Man: Just 18 Bitcoin babies and my home is yours

'People are doing it for high-end properties – why not Grimsby?'

Bitcoin, photo via Shutterstock

A man in Grimsby wants to flog his house for 18 Bitcoin (£81,305) because he calcuates the currency is a better investment than cold hard British pounds in the bank.

Sean Atkinson, 49, told El Reg, he was aware of the growing market for selling high-end properties in exchange for the crypto currency, "so why not terraced houses in Grimsby?"

He is not the first person in Blighty who has looked to sell his house for Bit-wonga. Last week, a four-bedroom house in Colchester, Essex, went on the market for either £375,000 or 82.55 Bitcoin.

"For me it seems like a much better longer term investment. Unfortunately, I can’t do the entire sale in Bitcoin, due to the process I have to go through with my with solicitor, which means there is also a cash payment required of £100."

Atkinson, who has a number of freelance jobs including film-maker, festival-organiser and yoga laughter coach, will move in with his girlfriend once the sale is complete. He has lived in the house for 25 years.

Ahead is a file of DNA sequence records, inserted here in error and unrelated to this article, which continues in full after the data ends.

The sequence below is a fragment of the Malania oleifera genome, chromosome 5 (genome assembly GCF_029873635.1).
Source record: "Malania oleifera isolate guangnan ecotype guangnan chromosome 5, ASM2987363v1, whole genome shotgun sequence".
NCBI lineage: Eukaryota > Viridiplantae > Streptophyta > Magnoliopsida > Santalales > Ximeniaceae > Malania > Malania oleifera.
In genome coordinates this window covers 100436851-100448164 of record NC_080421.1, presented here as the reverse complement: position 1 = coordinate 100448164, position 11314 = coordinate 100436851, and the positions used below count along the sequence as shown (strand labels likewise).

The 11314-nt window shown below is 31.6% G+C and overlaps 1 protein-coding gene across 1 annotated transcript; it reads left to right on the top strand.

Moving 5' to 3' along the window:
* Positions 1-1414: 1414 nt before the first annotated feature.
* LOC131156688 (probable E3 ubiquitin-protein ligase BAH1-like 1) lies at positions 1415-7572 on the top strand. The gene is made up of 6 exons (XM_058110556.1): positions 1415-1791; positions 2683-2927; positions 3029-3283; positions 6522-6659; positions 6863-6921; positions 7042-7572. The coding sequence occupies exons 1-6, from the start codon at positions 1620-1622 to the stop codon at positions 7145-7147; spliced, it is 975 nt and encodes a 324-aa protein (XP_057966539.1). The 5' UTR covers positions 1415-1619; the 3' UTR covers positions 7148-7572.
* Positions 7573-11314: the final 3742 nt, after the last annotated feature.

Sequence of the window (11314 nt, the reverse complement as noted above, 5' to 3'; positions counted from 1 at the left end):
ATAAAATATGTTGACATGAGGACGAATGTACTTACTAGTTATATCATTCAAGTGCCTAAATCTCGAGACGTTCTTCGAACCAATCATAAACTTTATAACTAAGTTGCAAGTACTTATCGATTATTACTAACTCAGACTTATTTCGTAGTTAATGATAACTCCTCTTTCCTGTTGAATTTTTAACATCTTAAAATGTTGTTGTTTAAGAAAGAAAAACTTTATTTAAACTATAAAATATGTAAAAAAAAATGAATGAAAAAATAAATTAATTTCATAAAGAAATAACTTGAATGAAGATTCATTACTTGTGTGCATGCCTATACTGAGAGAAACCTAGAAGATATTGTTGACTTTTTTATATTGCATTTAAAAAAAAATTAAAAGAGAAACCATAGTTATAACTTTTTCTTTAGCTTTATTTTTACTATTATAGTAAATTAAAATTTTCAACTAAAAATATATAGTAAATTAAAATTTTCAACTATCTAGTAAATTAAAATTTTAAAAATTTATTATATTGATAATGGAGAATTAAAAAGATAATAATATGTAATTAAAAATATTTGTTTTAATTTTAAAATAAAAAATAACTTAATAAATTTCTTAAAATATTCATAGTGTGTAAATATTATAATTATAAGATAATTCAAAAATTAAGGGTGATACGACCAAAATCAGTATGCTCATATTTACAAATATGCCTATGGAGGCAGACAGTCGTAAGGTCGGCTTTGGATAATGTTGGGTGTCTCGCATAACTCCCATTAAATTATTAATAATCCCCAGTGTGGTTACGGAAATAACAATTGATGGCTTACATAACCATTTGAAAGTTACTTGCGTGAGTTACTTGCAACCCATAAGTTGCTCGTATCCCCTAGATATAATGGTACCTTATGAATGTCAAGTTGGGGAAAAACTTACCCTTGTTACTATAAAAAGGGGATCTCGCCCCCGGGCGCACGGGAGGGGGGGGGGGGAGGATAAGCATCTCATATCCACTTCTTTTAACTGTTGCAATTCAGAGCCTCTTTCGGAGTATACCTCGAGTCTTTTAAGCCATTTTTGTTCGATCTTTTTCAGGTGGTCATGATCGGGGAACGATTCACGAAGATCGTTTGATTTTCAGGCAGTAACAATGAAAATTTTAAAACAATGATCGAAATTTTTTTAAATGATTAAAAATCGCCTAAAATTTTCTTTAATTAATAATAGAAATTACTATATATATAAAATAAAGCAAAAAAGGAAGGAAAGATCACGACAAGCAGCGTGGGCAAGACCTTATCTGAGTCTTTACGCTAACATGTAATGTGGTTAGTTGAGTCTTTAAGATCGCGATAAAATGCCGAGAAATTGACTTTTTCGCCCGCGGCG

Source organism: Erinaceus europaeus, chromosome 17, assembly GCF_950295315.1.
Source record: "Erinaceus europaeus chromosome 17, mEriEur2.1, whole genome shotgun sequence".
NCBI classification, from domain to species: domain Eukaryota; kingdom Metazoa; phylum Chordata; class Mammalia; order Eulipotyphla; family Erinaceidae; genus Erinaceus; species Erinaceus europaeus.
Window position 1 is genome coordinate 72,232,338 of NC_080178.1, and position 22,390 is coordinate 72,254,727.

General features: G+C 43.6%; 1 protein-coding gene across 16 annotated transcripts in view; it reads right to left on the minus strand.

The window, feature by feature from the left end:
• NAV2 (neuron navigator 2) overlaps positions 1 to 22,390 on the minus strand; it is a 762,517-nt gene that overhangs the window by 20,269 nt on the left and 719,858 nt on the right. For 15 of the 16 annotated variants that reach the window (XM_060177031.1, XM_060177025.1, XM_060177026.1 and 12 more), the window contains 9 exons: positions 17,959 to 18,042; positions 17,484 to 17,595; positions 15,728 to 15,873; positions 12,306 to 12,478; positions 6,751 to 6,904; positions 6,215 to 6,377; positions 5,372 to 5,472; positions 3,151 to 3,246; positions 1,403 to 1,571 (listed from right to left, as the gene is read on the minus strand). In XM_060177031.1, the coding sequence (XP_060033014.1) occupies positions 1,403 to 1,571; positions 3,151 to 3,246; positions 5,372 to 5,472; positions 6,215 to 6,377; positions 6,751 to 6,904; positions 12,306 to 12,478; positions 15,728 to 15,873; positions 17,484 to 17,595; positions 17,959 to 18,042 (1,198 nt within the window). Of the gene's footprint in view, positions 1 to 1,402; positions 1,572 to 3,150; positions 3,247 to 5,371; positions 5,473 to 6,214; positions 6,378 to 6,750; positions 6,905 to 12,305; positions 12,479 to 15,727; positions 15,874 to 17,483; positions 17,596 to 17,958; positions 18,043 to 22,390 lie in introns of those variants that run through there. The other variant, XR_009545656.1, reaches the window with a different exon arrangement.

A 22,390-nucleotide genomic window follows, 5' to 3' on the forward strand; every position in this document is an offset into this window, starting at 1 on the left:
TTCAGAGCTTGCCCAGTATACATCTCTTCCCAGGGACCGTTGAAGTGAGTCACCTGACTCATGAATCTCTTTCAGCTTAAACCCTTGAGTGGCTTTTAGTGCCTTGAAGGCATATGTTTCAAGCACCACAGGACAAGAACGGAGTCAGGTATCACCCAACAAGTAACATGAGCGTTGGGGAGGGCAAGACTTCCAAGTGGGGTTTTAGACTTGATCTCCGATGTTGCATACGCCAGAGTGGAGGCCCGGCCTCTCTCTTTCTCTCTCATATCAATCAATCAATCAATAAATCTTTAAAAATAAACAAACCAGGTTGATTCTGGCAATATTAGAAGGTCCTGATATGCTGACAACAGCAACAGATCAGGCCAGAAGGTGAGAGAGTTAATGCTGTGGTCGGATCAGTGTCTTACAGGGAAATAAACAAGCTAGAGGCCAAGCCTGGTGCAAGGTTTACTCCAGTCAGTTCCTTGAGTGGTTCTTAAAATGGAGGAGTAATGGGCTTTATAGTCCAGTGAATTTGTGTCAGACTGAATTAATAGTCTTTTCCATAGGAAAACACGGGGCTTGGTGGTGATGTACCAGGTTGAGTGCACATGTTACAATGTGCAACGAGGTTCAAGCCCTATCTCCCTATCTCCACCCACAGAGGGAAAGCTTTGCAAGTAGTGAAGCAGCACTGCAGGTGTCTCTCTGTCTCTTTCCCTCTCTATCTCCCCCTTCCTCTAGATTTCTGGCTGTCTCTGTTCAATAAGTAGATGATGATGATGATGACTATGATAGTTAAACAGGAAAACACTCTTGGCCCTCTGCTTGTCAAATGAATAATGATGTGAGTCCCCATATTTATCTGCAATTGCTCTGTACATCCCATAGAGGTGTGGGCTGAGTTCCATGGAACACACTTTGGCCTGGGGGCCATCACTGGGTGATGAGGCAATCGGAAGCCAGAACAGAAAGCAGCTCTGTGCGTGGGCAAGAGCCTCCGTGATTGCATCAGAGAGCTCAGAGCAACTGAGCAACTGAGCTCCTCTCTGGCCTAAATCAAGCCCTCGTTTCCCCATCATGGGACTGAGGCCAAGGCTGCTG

On his site he revealed: "It’s been a family home and a shared house lived in by several artists. We are currently making it magnolia and white ready for new owners although get in touch quick if you want any of the wall and ceiling art leaving!"

It also has an "efficient combi-boiler" which "ties into a solar thermal system", several working fireplaces and two wood-burning stoves and is near to Sainbury's.

Since it was first created in 2009 the average value of a Bitcoin has appreciated exponentially. The value of a single bitcoin was initially valued at a quarter-of-a-cent. Today, that single bitcoin is valued upwards of $2,200, Fortune noted in March.

However, some have warned Bitcoin is a bubble that is going to burst: its value has risen around 600 per cent in the last year.

Bitcoin is also the preferred currency of miscreants across the globe. The transactions are verified by network nodes and recorded in the blockchain public distributed ledger.

If there are no takers, Atkinson admits on his website that he will also accept "the usual government issued fiat currency, UK pounds". ?

Biting the hand that feeds IT ? 1998–2017

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